The number of people who were off work with long-term sickness fell by 12,000 in the October-December period 2014 compared with a year earlier.
The number of those who are long-term sick stood at 2.03m in December 2014,figures from the Office of National Statistics figures revealed.
The long-term sick account for 22.4% of the economically inactive between October-December 2014.
There are more people who are long-term sick than unemployed, with the number of unemployed people falling by 97,000 to 1.86m.
The number of people who were temporarily sick was 183,000, down 7.8% on a year earlier but up 2.2% on the previous quarter.
Iain Duncan Smith, secretary of state for Work and Pensions, said: "In the week that Universal Credit started its nationwide roll out, these figures show that a reformed welfare system goes hand in hand with helping people to take advantage of the record number of vacancies available."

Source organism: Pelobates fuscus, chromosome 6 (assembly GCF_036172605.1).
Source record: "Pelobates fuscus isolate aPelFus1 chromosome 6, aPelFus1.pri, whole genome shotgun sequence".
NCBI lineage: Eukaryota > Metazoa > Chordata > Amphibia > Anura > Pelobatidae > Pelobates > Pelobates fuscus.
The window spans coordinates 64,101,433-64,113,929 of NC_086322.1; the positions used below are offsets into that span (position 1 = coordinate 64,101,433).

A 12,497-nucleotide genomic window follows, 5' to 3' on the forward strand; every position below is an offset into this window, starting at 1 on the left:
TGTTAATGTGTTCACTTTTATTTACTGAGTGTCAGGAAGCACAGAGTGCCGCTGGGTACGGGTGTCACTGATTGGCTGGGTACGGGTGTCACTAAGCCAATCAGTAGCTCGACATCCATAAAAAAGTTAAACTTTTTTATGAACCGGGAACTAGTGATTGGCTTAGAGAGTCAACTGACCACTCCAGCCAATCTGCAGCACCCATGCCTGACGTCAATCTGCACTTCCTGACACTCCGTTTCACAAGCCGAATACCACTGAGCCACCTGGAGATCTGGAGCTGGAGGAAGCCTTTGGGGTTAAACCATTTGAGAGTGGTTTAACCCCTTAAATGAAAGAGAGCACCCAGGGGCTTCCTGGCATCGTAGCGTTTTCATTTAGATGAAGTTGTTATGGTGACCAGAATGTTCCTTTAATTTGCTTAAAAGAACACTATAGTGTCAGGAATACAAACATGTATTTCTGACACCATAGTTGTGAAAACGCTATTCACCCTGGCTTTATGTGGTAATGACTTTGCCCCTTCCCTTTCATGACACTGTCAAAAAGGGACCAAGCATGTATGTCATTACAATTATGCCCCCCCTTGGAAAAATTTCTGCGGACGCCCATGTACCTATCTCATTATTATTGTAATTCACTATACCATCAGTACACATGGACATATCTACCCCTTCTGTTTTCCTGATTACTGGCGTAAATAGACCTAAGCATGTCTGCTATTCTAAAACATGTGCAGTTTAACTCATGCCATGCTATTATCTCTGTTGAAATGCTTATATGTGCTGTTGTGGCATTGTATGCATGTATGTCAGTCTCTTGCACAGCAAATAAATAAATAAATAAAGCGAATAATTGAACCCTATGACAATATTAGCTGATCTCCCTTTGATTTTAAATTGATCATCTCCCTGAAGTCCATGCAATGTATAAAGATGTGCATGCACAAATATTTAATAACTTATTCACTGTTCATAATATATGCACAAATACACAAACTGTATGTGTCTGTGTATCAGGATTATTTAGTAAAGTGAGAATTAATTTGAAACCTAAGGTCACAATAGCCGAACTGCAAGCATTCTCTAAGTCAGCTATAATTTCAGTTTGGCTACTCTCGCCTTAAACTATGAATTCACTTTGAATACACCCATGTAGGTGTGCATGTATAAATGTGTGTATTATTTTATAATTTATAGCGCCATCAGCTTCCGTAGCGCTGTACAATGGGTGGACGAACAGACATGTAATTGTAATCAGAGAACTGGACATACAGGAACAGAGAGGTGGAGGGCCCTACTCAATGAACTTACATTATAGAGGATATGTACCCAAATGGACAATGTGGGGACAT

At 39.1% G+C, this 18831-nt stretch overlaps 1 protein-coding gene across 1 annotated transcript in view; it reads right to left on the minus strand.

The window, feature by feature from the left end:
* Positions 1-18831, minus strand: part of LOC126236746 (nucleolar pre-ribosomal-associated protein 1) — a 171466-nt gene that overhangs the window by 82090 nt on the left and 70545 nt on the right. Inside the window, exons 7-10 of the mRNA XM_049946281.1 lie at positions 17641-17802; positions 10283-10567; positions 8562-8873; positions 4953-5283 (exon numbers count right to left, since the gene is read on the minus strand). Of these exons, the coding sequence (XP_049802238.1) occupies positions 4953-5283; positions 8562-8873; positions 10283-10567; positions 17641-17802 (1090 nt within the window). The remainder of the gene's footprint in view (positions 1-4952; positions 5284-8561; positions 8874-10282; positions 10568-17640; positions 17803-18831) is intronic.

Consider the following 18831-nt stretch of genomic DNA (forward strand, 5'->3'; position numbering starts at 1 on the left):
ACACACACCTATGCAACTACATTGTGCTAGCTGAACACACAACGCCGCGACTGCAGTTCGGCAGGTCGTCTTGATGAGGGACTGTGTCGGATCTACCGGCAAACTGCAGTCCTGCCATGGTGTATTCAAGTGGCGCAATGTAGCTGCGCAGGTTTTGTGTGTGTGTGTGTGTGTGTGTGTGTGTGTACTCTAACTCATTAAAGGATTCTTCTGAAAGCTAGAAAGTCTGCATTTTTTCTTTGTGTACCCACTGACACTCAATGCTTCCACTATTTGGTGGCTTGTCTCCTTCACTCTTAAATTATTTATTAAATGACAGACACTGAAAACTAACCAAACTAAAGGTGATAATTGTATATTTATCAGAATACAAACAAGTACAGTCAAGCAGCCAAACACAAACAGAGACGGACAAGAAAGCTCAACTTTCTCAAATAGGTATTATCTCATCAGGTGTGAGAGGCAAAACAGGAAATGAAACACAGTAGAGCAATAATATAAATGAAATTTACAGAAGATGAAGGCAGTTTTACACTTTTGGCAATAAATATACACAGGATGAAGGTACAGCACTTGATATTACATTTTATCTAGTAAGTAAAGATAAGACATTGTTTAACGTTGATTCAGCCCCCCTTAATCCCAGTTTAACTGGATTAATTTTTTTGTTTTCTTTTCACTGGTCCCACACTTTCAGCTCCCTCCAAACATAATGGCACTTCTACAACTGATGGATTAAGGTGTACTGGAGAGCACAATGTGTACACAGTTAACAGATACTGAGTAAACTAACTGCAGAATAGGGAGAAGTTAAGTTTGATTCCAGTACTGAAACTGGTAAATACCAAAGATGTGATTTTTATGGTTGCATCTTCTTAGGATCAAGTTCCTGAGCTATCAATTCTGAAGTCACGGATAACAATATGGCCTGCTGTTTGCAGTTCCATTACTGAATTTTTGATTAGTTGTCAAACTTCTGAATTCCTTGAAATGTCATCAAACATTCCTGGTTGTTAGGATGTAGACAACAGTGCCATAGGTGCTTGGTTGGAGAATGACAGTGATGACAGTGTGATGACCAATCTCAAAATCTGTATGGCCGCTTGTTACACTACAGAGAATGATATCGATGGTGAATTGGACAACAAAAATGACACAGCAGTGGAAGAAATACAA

Myles Rix, managing director of Protection at LV= said: "The fall in the rate of unemployment is positive news for both workers and the UK economy but many people would struggle to make ends meet if redundancy or illness prevented them from working.
"Unfortunately, some of us will be off work for a prolonged period of time at some point in our working life and would benefit from a back-up plan such as income protection, and the peace of mind it offers.
"Regardless of whether someone has a family or owns their home, income protection provides working people with a valuable financial safeguard which enables them to meet their monthly commitments, should the unexpected happen."
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